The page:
“A good neighbor is a fellow who smiles at you over the back fence, but doesn’t climb over it.” (-Arthur Baer)
At the end of our back yard, there is a walking trail that in one direction rambles down to a bucolic stream, and in the other, wanders up to a pond. The mere existence of this trail expands our definition of “neighbor.” While it’s a very quiet spot, we’ll often enjoy watching a lone jogger, bike riders, little boys seeking out tadpoles in the stream, or couples just out for a stroll. The area is also a haven for ducks, geese and rabbits. It’s great entertainment to observe the world going by in our tiny corner here.
There are those we think of as the “chronics,” whom we see every day and would miss if we didn’t. In this category is a diminutive Chinese couple who pass by and wave to us in the morning and again late in the day. The woman appears to be less than 5’ tall; the man, slightly taller. She works close by in a tailor’s shop, and he walks her to work and then home again at the end of the work day. We tend to think we know these people who enter our world on a daily basis, but we only know them by sight. Once or twice, as he was returning from walking his wife to work, the gentleman has stopped to chat with us in our garden. I would never have guessed his age as being 85. While not limber, he is definitely young for his age. He wears a baseball cap and carries a distinguished cane. I asked him his name, and in his broken accent, he told me it’s “Woodrow Wilson.” I still do not know his wife’s name.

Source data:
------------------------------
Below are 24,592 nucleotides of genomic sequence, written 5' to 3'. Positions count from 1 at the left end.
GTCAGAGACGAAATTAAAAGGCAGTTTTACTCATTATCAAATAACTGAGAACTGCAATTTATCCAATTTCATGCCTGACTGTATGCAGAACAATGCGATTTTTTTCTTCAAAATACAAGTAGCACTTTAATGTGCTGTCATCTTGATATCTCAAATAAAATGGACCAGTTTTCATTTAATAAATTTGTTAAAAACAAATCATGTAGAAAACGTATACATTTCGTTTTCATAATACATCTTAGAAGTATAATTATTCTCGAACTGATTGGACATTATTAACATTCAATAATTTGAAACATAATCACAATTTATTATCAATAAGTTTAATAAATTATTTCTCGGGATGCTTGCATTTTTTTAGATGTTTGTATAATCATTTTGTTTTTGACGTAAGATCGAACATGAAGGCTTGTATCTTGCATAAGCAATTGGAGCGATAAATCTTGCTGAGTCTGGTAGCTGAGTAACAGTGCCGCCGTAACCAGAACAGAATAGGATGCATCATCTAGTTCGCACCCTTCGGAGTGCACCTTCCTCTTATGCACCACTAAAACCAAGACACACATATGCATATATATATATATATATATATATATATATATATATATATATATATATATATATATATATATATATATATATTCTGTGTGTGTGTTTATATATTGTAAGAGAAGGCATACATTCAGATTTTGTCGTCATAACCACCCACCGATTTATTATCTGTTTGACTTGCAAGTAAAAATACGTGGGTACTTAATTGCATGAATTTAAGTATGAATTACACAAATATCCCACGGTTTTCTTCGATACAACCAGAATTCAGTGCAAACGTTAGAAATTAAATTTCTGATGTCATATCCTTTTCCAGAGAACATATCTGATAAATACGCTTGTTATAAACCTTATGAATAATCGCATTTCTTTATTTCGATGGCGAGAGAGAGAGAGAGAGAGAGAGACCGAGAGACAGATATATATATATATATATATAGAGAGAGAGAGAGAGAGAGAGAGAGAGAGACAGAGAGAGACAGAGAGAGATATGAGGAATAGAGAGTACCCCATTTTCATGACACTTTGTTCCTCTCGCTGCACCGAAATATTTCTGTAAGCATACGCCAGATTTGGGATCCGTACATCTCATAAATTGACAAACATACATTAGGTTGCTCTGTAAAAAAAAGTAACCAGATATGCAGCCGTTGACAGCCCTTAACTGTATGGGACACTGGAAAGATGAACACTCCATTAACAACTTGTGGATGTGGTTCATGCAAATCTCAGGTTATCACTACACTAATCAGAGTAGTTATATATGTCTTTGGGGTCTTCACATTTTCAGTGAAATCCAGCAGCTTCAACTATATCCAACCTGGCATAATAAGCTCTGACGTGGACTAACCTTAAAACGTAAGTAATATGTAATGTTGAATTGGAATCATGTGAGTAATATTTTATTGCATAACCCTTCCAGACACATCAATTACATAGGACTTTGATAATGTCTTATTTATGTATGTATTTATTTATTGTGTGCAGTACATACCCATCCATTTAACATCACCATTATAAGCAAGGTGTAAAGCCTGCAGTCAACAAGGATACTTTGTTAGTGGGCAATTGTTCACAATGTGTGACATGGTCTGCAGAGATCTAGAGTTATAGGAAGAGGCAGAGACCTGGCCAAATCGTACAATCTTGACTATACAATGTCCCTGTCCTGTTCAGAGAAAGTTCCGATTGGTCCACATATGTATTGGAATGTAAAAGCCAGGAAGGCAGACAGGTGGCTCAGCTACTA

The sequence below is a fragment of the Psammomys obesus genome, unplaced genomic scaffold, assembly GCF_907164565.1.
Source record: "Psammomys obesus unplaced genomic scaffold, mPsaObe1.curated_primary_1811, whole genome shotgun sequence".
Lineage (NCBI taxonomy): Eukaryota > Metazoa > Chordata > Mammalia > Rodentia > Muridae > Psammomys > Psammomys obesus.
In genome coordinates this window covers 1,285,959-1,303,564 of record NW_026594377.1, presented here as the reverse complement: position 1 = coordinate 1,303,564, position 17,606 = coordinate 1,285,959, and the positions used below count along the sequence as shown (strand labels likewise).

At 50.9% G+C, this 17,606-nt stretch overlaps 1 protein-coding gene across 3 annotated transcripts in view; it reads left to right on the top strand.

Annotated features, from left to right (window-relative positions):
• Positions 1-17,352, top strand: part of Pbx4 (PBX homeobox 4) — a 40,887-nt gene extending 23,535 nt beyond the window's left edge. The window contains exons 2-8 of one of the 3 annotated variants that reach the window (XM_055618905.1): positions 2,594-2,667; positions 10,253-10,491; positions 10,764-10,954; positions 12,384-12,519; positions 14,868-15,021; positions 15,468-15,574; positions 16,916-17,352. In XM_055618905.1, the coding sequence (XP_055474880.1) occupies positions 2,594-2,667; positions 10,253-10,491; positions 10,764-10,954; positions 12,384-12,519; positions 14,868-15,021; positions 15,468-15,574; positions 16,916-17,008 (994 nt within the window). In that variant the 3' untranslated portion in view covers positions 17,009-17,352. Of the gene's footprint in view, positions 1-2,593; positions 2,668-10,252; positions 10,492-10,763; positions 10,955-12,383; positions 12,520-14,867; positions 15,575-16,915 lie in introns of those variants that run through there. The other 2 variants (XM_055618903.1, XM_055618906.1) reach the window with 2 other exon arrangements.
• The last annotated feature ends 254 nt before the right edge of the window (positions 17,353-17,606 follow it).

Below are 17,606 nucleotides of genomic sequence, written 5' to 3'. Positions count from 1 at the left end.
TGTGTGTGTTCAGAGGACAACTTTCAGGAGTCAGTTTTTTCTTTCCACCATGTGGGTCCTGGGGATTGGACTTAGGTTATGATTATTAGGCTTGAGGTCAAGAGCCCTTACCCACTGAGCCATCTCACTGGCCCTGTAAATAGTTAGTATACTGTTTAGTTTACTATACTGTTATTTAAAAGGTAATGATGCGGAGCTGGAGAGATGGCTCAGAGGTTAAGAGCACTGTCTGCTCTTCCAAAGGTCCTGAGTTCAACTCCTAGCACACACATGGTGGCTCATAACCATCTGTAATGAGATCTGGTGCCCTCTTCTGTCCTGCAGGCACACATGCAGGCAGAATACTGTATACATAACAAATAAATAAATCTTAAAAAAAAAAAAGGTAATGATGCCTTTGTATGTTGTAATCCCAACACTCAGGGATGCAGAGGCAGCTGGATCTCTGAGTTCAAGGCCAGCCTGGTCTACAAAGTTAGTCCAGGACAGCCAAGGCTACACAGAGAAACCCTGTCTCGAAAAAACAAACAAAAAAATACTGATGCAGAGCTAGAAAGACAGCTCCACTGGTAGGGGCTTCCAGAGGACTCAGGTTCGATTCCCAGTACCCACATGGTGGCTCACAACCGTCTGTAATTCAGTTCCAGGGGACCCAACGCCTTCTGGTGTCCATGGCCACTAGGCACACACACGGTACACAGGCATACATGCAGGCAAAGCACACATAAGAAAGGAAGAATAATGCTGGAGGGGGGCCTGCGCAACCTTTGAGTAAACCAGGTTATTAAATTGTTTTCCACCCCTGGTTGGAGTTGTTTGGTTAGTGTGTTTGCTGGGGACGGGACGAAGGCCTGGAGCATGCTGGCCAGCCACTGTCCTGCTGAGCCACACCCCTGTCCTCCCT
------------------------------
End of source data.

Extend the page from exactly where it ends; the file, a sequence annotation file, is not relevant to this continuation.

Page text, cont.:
Another of the chronics is our friend Paul and his dog Ginger. They also traverse this path twice daily. Paul is an older man who struggles with Parkinson’s disease. He told us that walking Ginger is what keeps him going. He doesn’t hear well, but loves for us to chat with him if he comes by. When I told him our names were Joe and Sue, he said, “Oh, I know that.”
Perhaps our reputation precedes us and we just don’t know it. I sometimes mentally conjure up lives for these people we wave to, but I have to admit, it never really occurred to me that they probably do the same for us.